On March 6th, Will Eisner would have been 97 years old. For the uninitiated, Eisner (after whom the major awards in the comic book industry are named) was one of the founding fathers of the modern comic book. His studio, Eisner and Eiger, produced the first comics that were composed of all new material. Prior to that, comic books were just reprinted syndicated comic strips from newspapers.

Eisner created “The Spirit”—as well as “Blackhawk” and numerous other titles. “The Spirit” was a separate, 16-page section that was inserted into Sunday newspapers. At its height, over five million copies of the section were sold every week. When Eisner was drafted into the Army in World War II, he created the illustrated Army Manual—the first time a graphic pamphlet was used to inform and instruct adults on very serious matters … like how to clean your rifle so it won’t jam when you need to use it. Yes, among many other innovations, he created the educational comic. In the 1970s, he also created some of the first and most innovative graphic novels.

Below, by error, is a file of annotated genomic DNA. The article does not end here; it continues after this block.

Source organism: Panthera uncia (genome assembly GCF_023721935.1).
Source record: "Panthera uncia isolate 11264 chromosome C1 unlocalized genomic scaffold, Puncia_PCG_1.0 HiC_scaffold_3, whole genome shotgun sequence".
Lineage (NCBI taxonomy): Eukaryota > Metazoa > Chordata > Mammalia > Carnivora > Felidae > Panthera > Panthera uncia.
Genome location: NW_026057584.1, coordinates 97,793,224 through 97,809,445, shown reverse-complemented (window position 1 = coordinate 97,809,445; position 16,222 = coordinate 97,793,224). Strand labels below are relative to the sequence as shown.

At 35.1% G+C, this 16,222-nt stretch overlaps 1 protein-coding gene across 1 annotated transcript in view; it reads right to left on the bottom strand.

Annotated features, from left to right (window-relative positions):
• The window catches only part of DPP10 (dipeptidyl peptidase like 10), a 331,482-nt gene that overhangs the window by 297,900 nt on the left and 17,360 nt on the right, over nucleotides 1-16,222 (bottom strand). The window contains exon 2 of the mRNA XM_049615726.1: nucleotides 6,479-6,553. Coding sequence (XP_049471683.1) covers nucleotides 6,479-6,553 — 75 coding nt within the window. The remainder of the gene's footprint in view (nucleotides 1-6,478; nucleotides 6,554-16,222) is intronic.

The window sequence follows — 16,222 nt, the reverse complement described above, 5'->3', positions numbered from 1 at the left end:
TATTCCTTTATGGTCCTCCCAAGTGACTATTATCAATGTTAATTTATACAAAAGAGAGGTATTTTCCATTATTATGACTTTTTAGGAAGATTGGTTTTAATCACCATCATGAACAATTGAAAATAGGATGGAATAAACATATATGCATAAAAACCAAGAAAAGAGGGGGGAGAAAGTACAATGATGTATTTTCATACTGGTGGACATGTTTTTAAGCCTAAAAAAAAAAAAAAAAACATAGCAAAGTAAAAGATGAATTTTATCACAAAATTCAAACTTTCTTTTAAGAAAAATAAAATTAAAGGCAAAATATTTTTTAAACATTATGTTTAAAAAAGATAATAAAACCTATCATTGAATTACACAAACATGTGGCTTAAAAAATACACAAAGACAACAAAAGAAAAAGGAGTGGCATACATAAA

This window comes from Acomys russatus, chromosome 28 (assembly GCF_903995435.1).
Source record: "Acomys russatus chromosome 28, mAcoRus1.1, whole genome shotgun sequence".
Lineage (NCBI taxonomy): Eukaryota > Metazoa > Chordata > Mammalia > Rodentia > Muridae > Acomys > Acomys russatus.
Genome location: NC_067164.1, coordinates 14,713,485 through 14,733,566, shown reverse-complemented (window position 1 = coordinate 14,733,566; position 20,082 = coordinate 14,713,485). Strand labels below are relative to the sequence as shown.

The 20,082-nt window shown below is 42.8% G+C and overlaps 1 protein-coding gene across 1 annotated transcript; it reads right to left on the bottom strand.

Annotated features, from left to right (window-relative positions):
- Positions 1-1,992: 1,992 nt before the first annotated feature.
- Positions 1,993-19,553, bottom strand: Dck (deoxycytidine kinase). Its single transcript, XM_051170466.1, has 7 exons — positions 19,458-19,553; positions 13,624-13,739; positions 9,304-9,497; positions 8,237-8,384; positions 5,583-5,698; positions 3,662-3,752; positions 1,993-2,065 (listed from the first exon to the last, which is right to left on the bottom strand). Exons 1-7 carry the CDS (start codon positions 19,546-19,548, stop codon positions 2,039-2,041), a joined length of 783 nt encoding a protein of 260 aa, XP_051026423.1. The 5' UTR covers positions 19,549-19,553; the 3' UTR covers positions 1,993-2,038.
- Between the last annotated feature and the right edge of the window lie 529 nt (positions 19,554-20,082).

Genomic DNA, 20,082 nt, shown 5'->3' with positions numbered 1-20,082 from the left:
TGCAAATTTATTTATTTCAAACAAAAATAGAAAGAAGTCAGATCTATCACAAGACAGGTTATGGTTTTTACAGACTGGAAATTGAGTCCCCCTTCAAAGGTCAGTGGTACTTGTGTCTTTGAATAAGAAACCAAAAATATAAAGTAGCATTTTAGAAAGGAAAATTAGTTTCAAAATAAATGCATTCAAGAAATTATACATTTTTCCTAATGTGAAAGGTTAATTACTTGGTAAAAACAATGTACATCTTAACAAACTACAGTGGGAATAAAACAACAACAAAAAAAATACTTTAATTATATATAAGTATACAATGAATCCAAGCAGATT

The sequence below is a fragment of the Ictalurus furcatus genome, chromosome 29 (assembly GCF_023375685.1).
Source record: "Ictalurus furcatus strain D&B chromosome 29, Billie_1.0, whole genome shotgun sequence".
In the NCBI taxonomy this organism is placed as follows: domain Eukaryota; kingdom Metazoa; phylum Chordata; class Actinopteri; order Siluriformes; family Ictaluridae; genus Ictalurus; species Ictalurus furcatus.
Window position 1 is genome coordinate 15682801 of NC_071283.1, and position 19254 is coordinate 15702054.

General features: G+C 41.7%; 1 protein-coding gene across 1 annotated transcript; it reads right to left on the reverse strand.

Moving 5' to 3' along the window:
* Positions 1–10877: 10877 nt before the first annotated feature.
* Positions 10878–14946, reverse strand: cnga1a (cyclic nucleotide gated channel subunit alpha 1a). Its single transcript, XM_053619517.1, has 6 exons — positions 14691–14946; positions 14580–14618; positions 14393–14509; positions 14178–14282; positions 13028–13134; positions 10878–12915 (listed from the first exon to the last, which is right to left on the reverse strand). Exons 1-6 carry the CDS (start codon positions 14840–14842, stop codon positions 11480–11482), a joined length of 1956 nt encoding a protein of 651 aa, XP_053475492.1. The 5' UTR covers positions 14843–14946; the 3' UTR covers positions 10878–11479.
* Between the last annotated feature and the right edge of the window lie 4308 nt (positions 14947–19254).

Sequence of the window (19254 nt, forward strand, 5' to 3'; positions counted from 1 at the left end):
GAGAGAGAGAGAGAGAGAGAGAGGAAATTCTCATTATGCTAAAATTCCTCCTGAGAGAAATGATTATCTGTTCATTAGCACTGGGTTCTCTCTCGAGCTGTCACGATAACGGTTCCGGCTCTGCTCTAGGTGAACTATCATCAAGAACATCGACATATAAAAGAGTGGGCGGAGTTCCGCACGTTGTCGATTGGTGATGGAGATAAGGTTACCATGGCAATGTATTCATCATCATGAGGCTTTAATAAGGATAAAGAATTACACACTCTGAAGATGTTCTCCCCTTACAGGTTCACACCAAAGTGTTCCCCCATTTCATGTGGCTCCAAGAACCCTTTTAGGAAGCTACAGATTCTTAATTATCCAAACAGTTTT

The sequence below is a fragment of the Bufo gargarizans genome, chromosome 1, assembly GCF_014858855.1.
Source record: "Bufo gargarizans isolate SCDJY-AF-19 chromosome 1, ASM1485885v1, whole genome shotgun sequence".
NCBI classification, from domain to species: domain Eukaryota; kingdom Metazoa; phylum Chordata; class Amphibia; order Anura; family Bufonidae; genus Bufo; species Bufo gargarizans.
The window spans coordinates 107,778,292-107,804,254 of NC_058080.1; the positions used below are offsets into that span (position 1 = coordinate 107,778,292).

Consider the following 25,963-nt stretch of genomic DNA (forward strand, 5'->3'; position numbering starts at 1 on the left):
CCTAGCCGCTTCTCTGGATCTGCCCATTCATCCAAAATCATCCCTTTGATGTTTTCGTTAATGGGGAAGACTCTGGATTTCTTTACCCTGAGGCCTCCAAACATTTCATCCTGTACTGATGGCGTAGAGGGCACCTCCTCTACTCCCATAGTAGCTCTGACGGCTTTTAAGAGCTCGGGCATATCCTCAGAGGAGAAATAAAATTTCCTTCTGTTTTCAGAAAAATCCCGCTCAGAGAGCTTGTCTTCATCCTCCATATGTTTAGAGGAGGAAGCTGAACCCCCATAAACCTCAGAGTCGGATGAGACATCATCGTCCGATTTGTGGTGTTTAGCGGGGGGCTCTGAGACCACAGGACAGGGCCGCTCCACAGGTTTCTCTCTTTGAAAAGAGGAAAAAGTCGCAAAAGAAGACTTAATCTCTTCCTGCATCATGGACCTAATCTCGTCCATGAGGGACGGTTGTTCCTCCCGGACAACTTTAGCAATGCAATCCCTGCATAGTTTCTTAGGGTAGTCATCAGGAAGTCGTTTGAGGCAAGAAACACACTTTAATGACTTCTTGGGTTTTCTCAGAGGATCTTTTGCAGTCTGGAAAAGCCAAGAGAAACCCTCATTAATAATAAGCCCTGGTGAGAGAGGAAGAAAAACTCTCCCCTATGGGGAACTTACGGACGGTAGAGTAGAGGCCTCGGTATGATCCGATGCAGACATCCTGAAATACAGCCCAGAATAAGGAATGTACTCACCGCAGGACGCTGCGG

This week, in the world of comics and cartooning, is officially known as “Will Eisner Week.” Many events are and will be held around the country and around the world in his memory and his honor. In NYC, longtime comics conventioneer Mike Carbonaro had a panel devoted to Will’s lasting impact and importance. I was happy to be asked to share my thoughts with those in attendance, along with longtime DC Comics creator Denny O’Neil and former Marvel Comics editor Danny Fingeroth.

I did not know Will long, I met him toward the end of his career, but I did get to do a couple of projects with him, including a CD-ROM (remember those?) on “The Spirit” back in 1995. He was focused, energetic, a gentleman, and the nicest, most enthusiastic guy I have every met. And his work certainly lives on, now finding a new audience through the efforts of Denis Kitchen and other who have reprinted much of Will’s wonderful graphic novel work.